Not long ago, the New York Times published an article about a new wave of booming non-denominational Christian churches in the Los Angeles area. A lot of it seems familiar: rock music, hip pastors, young, famous members of the congregation, texted prayers. But one church's co-founder, Holly Wagner, said something that has stuck with me: 'What we've found is that this generation, particularly the millennials, they don't want to know the theory... we make the Bible very practical and helpful and find humor in it.'
I think there is truth here. One thing that is hard about getting people to come to church these days is that we have to convince them they want to. Long gone are the days when 'everyone' went to church, longer still since people generally felt they should, and those of us who are left are often very shy about articulating out loud why we practice the Christian faith and what it means to us to be in church.
The theory is very important. Learning the basics of Scripture, creed, and sacraments, articulating them to others, worshiping God together, those of us who do these things understand that they are fundamental to our very life, and the life of the world. But clearly, not everyone understands this. It is easy enough to go on with one's life, as millions do, steering clear of religion altogether, and think, 'what do I need this for?'
And so, I think some of these rapidly growing churches do something quite brilliant, from a marketing (or I could say, evangelical) perspective: they offer a free sample. Cutting straight to 'how is this good for me?', they answer that question first and foremost. They go straight to the benefit it brings to those attending. I may not agree with every one of the benefits they promote (prosperity Gospel is not for me, I don't see a lot of Gospel basis for strict gender roles, etc.), but I do see how this helps get people in the door.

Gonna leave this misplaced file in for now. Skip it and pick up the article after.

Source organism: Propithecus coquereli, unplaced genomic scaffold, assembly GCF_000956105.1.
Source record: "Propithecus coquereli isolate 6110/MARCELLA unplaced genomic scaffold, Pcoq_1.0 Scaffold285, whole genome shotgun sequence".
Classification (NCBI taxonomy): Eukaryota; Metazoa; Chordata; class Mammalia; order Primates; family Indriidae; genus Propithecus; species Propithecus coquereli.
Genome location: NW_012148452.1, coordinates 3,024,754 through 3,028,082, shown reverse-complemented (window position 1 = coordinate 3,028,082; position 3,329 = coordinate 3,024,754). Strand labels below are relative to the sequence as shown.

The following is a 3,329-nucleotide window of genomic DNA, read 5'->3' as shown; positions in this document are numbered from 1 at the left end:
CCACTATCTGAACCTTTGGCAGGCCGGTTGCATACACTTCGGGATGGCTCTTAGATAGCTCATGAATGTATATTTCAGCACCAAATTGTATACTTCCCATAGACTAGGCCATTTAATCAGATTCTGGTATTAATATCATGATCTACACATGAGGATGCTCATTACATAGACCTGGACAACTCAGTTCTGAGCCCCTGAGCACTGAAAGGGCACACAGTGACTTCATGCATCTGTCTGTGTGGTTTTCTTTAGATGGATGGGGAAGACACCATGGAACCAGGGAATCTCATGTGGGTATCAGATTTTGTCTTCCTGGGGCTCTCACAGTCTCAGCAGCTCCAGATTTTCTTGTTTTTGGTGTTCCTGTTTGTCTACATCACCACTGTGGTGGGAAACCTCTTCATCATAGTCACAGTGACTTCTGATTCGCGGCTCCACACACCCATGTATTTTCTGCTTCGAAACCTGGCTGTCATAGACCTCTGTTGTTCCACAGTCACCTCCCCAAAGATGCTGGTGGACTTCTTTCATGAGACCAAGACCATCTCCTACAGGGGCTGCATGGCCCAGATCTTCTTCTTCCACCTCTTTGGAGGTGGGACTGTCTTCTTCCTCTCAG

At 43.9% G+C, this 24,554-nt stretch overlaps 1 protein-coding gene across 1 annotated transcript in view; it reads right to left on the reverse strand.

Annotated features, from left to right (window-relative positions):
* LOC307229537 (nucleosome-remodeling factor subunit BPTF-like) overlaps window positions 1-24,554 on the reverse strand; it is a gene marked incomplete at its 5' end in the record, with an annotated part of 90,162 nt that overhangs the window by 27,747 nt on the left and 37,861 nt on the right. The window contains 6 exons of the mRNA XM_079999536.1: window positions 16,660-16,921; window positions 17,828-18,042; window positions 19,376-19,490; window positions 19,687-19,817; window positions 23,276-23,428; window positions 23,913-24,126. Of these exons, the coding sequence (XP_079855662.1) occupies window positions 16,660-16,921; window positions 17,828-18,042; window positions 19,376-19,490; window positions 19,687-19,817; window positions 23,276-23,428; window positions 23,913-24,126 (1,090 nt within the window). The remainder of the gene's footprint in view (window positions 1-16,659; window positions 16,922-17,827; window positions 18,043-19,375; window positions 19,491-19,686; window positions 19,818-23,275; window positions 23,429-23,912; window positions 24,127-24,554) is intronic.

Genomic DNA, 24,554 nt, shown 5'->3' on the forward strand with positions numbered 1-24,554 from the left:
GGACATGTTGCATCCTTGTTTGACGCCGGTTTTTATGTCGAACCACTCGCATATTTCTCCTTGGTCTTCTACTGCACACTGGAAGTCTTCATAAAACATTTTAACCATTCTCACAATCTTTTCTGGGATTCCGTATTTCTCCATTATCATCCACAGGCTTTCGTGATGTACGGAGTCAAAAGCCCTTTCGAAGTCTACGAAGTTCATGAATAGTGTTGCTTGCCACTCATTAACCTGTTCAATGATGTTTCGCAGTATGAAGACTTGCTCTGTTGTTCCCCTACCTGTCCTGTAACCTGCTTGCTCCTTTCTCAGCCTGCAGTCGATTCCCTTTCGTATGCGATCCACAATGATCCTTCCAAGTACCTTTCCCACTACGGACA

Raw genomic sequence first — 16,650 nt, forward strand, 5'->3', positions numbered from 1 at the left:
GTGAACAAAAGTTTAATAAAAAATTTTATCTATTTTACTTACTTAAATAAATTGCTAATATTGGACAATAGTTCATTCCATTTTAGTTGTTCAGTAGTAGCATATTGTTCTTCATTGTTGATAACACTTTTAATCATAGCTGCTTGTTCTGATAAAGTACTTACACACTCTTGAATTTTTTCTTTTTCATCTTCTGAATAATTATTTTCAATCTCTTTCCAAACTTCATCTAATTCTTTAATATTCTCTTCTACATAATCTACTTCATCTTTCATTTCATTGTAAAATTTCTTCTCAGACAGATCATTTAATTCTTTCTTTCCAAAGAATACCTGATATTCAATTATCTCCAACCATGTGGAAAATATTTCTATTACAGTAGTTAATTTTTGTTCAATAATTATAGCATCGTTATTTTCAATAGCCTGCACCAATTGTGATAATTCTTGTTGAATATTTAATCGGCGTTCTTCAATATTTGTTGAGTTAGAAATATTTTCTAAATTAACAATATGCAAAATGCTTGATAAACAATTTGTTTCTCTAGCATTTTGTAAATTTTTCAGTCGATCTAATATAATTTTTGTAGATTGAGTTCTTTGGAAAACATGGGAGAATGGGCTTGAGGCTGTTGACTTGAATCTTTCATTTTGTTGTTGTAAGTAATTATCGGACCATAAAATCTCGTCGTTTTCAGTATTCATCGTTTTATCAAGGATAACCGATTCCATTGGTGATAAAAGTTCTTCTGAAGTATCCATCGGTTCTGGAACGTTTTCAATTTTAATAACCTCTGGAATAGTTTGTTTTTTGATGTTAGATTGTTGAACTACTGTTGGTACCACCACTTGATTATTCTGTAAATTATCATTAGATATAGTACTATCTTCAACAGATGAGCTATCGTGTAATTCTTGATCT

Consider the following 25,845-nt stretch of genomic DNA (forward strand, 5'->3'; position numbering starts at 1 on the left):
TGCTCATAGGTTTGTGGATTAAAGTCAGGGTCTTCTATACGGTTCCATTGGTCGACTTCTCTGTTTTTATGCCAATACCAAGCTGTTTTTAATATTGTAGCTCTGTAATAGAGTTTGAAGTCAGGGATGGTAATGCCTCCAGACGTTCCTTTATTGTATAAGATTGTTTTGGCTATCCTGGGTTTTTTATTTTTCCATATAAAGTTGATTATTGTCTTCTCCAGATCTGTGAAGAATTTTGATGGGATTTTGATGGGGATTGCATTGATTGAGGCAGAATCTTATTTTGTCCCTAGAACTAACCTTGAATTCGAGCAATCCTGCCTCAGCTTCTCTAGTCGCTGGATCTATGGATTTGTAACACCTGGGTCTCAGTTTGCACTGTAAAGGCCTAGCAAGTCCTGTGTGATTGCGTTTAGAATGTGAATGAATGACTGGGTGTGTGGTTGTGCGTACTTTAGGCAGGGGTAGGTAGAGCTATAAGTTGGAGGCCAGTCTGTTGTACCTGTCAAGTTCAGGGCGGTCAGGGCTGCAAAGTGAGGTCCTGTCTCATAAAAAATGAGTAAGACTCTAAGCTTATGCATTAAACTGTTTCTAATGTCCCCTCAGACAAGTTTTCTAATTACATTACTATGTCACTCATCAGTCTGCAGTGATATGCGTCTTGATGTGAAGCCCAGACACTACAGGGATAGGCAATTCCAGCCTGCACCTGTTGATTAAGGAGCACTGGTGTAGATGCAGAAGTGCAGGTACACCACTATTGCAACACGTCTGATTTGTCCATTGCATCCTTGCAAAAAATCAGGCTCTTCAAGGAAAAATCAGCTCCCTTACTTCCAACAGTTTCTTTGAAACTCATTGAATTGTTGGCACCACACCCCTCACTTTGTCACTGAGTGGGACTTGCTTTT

In the Episcopal church, and I am guessing, other mainline denominations, we have a huge emphasis on the theory, and the practice, of the faith. We want people to go deep, to grow in their discipleship, to really follow Jesus. This is, I think, one of our greatest gifts. At the same time, though, we may be missing many people who need this gift because they don't think they want it, or it fits. Here is where we could also try the 'free sample' approach.
There are many immediate benefits to Christian practice that don't require a huge amount of knowledge or even attendance at church: forgiveness, mercy, nonviolence, turning the other cheek, going the extra mile, these are all easily relevant to our everyday lives. Ways to improve our everyday relationships are things we all need sometimes. As congregations, and individual Christians, there is lots of room to start there.
Being a Christian makes me a better wife, a better friend, better at my job. There's a lot more to it, but this is a way to start conversing with others, offering the invitation of a deeper faith. And if that's all they want, just a little advice on how to love one another better, then it is hard to see the down side. The upside could be inviting someone else into a relationship with God that changes, and saves, their lives.